Will Harry and Meghan follow William and Kate’s example and fly commercial? – Daily News


Prince William and Kate Middleton scored some PR points when they arrived on a commercial jet Wednesday for their three-day visit to Boston, temporarily distracting attention from a palace racism row back in the U.K. and presenting an eco-friendly contrast to Prince Harry and Meghan Markle, who have become known for their preference for traveling on private planes.

Of course, the Prince and Princess of Wales would immediately be labeled eco-hypocrites if they had flown into Boston on a private jet. After all, the main purpose for their visit to the United States, their first in eight years, is to present the Earthshot Prize.

The annual environmental award is handed out by the Royal Foundation, an organization William founded, to help entrepreneurs with solutions to climate change and environmental issues. William and Kate will be joined at the star-studded Earthshot Prize ceremony at the John F. Kennedy Presidential Library Friday evening by the late president’s daughter, Caroline Kennedy.

The Wales also scored PR points by being seen moving through the first-class cabin of their flight, chatting with other passengers and explaining why they were coming to Boston. One person on the plane said the couple were “utterly delightful.”

The image of the future king and queen of England, chatting with regular people, even if in first class, offered a respite to the PR “disaster” that threatens to overshadow their trip, which is seen as their effort to present a socially and environmentally enlightened image of the British royal family.

Lady Susan Hussey, William’s 83-year-old godmother and a longtime lady-in-waiting to the late Queen Elizabeth II, resigned from her job in King Charles III’s household for “unacceptable,” racist comments she made Tuesday to Ngozi Fulani, a Black, London-based domestic abuse activist at a reception at Buckingham Palace.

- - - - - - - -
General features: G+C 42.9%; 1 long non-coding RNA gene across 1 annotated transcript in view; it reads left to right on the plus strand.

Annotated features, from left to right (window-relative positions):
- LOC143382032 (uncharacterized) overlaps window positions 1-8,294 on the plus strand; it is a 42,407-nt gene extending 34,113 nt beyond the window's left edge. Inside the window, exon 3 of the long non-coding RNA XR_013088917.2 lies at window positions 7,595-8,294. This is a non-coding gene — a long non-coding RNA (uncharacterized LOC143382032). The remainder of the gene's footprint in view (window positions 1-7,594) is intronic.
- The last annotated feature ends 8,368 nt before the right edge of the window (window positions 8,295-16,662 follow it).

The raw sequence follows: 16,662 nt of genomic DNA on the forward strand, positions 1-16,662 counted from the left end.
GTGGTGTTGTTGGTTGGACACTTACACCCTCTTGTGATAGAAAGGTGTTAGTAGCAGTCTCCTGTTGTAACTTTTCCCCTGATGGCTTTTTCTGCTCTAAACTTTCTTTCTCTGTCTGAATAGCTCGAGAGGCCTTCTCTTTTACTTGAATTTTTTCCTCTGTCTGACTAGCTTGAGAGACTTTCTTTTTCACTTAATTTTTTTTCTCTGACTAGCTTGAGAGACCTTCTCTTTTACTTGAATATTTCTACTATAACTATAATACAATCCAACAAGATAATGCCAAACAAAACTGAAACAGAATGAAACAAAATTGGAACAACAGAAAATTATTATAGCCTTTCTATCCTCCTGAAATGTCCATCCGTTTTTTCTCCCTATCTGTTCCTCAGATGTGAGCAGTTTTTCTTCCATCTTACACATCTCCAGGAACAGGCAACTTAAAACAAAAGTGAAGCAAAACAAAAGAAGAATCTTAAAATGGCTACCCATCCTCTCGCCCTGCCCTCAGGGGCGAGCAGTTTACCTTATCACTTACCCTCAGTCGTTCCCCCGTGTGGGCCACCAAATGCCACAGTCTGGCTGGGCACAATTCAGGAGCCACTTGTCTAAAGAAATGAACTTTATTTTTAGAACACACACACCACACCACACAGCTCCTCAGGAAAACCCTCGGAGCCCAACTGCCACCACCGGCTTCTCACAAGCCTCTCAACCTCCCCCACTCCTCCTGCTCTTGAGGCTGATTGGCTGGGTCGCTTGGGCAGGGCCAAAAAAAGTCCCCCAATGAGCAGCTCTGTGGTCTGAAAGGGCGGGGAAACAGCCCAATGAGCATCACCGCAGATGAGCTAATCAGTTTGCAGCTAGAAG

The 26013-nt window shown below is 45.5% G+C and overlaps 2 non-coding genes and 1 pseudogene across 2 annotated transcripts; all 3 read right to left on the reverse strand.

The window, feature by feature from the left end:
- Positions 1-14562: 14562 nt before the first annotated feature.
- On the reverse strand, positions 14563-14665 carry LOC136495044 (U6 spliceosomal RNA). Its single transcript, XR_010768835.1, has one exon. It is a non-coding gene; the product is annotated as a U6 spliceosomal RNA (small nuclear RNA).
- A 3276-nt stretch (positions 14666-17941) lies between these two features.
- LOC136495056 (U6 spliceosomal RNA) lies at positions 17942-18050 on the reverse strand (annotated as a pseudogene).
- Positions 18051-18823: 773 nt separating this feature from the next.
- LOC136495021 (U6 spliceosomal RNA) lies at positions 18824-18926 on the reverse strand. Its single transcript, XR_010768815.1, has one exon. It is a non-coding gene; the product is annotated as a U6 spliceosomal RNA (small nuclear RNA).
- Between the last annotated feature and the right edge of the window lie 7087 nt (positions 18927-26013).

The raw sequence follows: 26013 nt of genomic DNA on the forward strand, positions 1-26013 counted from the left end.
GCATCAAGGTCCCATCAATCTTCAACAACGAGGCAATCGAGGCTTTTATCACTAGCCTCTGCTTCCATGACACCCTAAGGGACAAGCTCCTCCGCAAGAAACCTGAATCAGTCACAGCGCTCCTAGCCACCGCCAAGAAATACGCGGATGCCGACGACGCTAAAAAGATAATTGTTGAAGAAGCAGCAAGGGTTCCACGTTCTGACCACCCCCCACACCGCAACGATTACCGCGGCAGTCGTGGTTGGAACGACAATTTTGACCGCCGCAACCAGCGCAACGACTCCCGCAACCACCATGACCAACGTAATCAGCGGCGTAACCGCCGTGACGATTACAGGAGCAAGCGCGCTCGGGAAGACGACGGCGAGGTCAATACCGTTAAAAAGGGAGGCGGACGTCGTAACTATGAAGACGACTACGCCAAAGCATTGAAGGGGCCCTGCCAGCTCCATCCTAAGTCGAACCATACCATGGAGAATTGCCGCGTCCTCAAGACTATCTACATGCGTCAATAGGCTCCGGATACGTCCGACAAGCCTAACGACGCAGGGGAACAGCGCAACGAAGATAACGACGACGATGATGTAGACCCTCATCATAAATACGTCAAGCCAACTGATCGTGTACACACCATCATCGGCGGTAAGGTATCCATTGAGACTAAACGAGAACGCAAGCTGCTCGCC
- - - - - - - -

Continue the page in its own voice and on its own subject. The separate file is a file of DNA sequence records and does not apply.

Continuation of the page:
According to Fulani’s account of the exchange, Hussey repeatedly questioned her about where she was “really from,” even after Fulani told her she was born in the U.K. and is British. While William and Kate were still in-flight, a spokesperson for the couple issued a statement, saying “Racism has no place in our society. … It’s right that the individual has stepped aside with immediate effect.”

Despite this statement, there was an uncomfortable reminder of the monarchy’s history of racism and colonialism in a comment made by a speaker at Wednesday’s launch event for the Earthshot Prize, the Daily Mail reported. As the Prince and Princess Wales watched from the wings, Mariama White-Hammond, a Black minister who serves as Boston’s Chief of Environment, Energy, and Open Space, said, “On this day, I invite us all to consider the legacy of colonialism and racism,” as it relates to climate change.

However, White-Hammond followed up by expressing gratitude to William and Kate for choosing to host this year’s Earthshot Prize in Boston. “Now you all know, we are a city of many firsts. We are honored to be the first American city and the first city outside of the United Kingdom to host the Earthshot Prize,” White-Hammond said.